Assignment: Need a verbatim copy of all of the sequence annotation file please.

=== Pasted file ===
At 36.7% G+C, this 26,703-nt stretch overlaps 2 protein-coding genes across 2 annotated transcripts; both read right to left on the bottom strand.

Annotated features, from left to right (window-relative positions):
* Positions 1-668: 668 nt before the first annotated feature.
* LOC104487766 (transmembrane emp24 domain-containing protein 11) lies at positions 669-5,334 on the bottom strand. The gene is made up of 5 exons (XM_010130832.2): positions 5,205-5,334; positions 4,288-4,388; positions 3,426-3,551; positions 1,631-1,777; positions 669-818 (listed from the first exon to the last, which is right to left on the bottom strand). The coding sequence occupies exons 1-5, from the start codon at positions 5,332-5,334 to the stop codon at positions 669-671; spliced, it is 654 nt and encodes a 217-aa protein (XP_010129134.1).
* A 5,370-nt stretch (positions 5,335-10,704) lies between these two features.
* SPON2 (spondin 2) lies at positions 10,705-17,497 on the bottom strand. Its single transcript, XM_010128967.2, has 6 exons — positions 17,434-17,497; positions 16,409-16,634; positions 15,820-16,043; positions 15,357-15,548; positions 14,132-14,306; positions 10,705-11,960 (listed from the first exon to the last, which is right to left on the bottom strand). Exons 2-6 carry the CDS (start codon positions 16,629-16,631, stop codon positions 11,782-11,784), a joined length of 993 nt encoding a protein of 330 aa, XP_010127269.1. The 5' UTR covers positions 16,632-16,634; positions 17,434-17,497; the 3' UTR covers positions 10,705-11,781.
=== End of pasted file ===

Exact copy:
At 36.7% G+C, this 26,703-nt stretch overlaps 2 protein-coding genes across 2 annotated transcripts; both read right to left on the bottom strand.

Annotated features, from left to right (window-relative positions):
* Positions 1-668: 668 nt before the first annotated feature.
* LOC104487766 (transmembrane emp24 domain-containing protein 11) lies at positions 669-5,334 on the bottom strand. The gene is made up of 5 exons (XM_010130832.2): positions 5,205-5,334; positions 4,288-4,388; positions 3,426-3,551; positions 1,631-1,777; positions 669-818 (listed from the first exon to the last, which is right to left on the bottom strand). The coding sequence occupies exons 1-5, from the start codon at positions 5,332-5,334 to the stop codon at positions 669-671; spliced, it is 654 nt and encodes a 217-aa protein (XP_010129134.1).
* A 5,370-nt stretch (positions 5,335-10,704) lies between these two features.
* SPON2 (spondin 2) lies at positions 10,705-17,497 on the bottom strand. Its single transcript, XM_010128967.2, has 6 exons — positions 17,434-17,497; positions 16,409-16,634; positions 15,820-16,043; positions 15,357-15,548; positions 14,132-14,306; positions 10,705-11,960 (listed from the first exon to the last, which is right to left on the bottom strand). Exons 2-6 carry the CDS (start codon positions 16,629-16,631, stop codon positions 11,782-11,784), a joined length of 993 nt encoding a protein of 330 aa, XP_010127269.1. The 5' UTR covers positions 16,632-16,634; positions 17,434-17,497; the 3' UTR covers positions 10,705-11,781.